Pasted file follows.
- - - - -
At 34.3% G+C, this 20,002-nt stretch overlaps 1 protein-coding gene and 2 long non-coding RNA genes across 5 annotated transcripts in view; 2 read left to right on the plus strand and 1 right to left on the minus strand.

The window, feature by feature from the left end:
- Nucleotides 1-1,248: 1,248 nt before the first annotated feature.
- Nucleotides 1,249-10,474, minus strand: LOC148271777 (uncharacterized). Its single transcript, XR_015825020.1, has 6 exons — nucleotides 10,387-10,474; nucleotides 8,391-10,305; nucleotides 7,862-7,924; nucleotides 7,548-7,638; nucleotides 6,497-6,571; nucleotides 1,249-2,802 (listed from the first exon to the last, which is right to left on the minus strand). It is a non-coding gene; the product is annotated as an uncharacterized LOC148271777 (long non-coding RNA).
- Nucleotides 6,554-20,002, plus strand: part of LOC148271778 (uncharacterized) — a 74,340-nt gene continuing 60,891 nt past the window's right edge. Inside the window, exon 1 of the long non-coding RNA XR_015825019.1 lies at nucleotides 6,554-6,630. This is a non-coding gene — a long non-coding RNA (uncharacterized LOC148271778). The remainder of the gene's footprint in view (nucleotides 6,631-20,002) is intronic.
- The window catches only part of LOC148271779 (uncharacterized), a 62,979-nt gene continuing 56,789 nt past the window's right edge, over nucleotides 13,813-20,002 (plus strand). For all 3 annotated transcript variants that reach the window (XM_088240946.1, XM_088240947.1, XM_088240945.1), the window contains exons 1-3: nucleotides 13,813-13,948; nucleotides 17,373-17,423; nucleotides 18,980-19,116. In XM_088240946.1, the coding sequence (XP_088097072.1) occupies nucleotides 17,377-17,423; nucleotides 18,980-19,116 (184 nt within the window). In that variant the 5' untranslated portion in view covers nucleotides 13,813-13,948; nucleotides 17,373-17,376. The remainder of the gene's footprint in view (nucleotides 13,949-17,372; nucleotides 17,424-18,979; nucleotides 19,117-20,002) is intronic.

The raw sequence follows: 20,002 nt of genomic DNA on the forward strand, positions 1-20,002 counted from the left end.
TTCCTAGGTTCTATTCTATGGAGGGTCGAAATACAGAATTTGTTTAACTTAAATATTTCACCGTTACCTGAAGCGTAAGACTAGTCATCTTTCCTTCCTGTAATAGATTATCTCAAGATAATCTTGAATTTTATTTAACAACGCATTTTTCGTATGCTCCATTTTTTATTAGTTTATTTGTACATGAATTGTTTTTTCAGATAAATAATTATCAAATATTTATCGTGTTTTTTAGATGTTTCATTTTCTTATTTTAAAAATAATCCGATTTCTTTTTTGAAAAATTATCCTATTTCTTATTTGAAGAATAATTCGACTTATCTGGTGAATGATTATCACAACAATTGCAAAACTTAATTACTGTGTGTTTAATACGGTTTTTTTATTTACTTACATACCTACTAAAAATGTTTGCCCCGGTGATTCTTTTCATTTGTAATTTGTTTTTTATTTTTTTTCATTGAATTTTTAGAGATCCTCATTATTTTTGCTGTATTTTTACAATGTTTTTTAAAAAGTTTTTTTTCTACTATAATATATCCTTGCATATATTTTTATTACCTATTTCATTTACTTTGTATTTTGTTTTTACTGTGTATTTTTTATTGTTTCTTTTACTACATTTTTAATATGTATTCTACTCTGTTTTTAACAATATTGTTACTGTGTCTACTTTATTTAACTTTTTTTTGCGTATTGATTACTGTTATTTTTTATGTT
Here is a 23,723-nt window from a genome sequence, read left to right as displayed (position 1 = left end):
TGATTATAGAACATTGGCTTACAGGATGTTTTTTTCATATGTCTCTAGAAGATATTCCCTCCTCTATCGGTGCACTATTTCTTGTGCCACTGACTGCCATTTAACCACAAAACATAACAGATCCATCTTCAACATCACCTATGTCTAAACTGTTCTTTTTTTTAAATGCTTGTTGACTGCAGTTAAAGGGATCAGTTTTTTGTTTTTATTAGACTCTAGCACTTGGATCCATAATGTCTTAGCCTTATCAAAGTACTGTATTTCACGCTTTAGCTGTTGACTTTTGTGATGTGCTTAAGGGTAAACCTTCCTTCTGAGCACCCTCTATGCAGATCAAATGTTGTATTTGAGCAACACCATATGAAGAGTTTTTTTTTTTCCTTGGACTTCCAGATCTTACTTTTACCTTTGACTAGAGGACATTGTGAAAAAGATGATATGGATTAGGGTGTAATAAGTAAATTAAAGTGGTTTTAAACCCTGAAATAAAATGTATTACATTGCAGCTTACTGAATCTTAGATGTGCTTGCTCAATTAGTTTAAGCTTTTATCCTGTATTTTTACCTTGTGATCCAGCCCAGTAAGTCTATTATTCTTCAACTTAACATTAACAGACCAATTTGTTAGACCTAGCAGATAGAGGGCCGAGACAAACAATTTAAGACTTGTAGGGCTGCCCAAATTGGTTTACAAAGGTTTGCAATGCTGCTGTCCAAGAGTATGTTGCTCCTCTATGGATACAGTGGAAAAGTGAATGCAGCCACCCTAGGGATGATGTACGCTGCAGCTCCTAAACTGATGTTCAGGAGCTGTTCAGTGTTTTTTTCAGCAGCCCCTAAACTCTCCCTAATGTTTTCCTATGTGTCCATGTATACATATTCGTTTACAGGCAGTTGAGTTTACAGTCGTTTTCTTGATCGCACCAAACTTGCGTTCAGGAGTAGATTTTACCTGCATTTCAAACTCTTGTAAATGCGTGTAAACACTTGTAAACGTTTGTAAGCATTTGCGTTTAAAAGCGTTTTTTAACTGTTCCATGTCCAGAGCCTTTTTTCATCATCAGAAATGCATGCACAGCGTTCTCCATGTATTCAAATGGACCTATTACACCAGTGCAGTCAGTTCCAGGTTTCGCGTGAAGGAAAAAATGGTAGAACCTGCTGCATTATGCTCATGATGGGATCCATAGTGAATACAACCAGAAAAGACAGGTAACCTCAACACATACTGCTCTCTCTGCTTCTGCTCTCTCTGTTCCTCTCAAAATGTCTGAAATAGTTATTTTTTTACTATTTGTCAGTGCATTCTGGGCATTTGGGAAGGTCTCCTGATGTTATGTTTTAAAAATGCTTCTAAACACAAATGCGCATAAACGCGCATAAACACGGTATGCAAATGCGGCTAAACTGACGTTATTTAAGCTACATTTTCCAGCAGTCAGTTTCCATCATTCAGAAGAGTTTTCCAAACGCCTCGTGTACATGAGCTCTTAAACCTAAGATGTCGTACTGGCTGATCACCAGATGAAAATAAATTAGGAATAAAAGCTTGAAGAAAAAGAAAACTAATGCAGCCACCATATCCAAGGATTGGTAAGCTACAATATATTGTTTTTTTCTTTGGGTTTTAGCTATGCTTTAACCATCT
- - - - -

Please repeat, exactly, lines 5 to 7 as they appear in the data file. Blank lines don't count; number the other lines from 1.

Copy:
- Nucleotides 6,554-20,002, plus strand: part of LOC148271778 (uncharacterized) — a 74,340-nt gene continuing 60,891 nt past the window's right edge. Inside the window, exon 1 of the long non-coding RNA XR_015825019.1 lies at nucleotides 6,554-6,630. This is a non-coding gene — a long non-coding RNA (uncharacterized LOC148271778). The remainder of the gene's footprint in view (nucleotides 6,631-20,002) is intronic.
- The window catches only part of LOC148271779 (uncharacterized), a 62,979-nt gene continuing 56,789 nt past the window's right edge, over nucleotides 13,813-20,002 (plus strand). For all 3 annotated transcript variants that reach the window (XM_088240946.1, XM_088240947.1, XM_088240945.1), the window contains exons 1-3: nucleotides 13,813-13,948; nucleotides 17,373-17,423; nucleotides 18,980-19,116. In XM_088240946.1, the coding sequence (XP_088097072.1) occupies nucleotides 17,377-17,423; nucleotides 18,980-19,116 (184 nt within the window). In that variant the 5' untranslated portion in view covers nucleotides 13,813-13,948; nucleotides 17,373-17,376. The remainder of the gene's footprint in view (nucleotides 13,949-17,372; nucleotides 17,424-18,979; nucleotides 19,117-20,002) is intronic.

The raw sequence follows: 20,002 nt of genomic DNA on the forward strand, positions 1-20,002 counted from the left end.